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Characterization of Common Carp Transcriptome: Sequencing, De Novo Assembly, Annotation and Comparative Genomics

  • Peifeng Ji,

    Affiliation The Centre for Applied Aquatic Genomics, Chinese Academy of Fishery Sciences, Beijing, China

  • Guiming Liu,

    Affiliation CAS Key Laboratory of Genome Sciences and Information, Beijing Institute of Genomics, Chinese Academy of Sciences, Beijing, China

  • Jian Xu,

    Affiliation The Centre for Applied Aquatic Genomics, Chinese Academy of Fishery Sciences, Beijing, China

  • Xumin Wang,

    Affiliation CAS Key Laboratory of Genome Sciences and Information, Beijing Institute of Genomics, Chinese Academy of Sciences, Beijing, China

  • Jiongtang Li,

    Affiliation The Centre for Applied Aquatic Genomics, Chinese Academy of Fishery Sciences, Beijing, China

  • Zixia Zhao,

    Affiliation The Centre for Applied Aquatic Genomics, Chinese Academy of Fishery Sciences, Beijing, China

  • Xiaofeng Zhang,

    Affiliation Heilongjiang Fisheries Research Institute, Chinese Academy of Fishery Sciences, Harbin, China

  • Yan Zhang,

    Affiliation The Centre for Applied Aquatic Genomics, Chinese Academy of Fishery Sciences, Beijing, China

  • Peng Xu , (PX); (XS)

    Affiliation The Centre for Applied Aquatic Genomics, Chinese Academy of Fishery Sciences, Beijing, China

  • Xiaowen Sun (PX); (XS)

    Affiliations The Centre for Applied Aquatic Genomics, Chinese Academy of Fishery Sciences, Beijing, China, Heilongjiang Fisheries Research Institute, Chinese Academy of Fishery Sciences, Harbin, China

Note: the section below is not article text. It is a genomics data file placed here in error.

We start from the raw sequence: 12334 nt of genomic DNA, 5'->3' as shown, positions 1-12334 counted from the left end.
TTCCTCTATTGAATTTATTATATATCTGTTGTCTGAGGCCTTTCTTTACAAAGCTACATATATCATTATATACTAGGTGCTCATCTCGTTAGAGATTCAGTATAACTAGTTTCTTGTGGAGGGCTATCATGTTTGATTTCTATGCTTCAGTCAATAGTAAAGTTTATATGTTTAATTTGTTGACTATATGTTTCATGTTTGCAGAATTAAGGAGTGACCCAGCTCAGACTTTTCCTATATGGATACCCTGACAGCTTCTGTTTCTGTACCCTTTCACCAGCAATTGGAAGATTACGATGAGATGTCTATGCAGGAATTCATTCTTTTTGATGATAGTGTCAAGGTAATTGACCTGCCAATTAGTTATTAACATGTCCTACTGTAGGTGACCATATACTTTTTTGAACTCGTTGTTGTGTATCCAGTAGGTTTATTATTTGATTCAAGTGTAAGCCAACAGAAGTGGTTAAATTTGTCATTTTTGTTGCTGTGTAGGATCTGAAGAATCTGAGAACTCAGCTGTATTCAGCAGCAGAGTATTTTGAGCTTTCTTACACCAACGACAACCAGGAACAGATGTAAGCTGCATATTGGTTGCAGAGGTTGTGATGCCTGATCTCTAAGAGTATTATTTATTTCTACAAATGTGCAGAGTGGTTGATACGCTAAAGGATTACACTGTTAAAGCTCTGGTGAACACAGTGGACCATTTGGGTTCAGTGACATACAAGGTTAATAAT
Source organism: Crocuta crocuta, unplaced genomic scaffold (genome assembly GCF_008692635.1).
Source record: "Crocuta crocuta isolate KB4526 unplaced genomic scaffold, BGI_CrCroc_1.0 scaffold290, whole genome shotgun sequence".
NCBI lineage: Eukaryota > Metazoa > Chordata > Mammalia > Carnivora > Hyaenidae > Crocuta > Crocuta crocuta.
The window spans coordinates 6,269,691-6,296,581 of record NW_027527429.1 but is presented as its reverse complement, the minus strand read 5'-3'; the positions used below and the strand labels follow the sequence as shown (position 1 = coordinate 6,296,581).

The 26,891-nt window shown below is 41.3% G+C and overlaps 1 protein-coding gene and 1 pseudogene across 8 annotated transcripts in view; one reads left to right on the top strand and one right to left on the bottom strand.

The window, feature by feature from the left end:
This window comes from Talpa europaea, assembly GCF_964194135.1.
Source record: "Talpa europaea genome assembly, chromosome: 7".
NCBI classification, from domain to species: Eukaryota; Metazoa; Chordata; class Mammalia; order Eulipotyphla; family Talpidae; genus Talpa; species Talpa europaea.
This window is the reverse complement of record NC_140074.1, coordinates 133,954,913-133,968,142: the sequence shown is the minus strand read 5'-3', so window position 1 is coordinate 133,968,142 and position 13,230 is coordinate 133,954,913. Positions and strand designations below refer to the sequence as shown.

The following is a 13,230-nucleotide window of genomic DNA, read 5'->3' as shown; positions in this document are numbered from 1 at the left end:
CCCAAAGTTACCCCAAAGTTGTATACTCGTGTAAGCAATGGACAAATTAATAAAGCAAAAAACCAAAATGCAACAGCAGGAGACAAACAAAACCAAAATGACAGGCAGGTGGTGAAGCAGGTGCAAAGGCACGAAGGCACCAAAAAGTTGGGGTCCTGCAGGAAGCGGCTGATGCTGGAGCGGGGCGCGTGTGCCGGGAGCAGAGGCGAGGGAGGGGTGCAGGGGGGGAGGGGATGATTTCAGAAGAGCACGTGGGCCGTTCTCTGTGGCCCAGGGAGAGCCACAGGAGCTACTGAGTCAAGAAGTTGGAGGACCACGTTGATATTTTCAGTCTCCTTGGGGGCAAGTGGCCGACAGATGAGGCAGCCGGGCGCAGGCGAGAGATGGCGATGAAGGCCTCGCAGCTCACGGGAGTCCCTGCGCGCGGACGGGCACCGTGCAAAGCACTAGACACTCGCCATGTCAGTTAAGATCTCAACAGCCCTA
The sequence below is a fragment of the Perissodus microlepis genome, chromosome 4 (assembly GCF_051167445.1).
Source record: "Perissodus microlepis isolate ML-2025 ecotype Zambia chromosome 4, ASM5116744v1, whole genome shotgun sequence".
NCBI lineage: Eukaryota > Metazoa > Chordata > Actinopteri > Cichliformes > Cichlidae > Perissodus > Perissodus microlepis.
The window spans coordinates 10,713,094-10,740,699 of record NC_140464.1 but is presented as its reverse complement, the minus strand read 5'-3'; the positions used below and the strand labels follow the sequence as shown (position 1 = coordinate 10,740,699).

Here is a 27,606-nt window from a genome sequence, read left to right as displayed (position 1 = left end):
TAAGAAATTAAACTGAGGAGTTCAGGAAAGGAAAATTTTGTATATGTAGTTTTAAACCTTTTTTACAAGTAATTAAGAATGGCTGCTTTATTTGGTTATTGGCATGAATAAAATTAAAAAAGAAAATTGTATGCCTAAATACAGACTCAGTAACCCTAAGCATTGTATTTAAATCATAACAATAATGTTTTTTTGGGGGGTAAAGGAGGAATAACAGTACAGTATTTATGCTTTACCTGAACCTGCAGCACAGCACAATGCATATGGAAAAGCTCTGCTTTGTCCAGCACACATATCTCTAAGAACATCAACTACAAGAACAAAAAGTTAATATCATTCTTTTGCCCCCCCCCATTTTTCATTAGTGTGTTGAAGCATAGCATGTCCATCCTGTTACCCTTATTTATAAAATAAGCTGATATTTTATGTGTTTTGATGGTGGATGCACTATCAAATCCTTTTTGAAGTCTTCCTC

Common carp (Cyprinus carpio) is one of the most important aquaculture species of Cyprinidae with an annual global production of 3.4 million tons, accounting for nearly 14% of the freshwater aquaculture production in the world. Due to the economical and ecological importance of common carp, genomic data are eagerly needed for genetic improvement purpose. However, there is still no sufficient transcriptome data available. The objective of the project is to sequence transcriptome deeply and provide well-assembled transcriptome sequences to common carp research community.


Transcriptome sequencing of common carp was performed using Roche 454 platform. A total of 1,418,591 clean ESTs were collected and assembled into 36,811 cDNA contigs, with average length of 888 bp and N50 length of 1,002 bp. Annotation was performed and a total of 19,165 unique proteins were identified from assembled contigs. Gene ontology and KEGG analysis were performed and classified all contigs into functional categories for understanding gene functions and regulation pathways. Open Reading Frames (ORFs) were detected from 29,869 (81.1%) contigs with an average ORF length of 763 bp. From these contigs, 9,625 full-length cDNAs were identified with sequence length from 201 bp to 9,956 bp. Comparative analysis revealed that 27,693(75.2%) contigs have significant similarity to zebrafish Refseq proteins, and 24,371(66.2%), 24,501(66.5%) and 25,025(70.0%) to teraodon, medaka and three-spined stickleback refseq proteins. A total of 2,064 microsatellites were initially identified from 1,730 contigs, and 1,639 unique sequences had sufficient flanking sequences on both sides for primer design.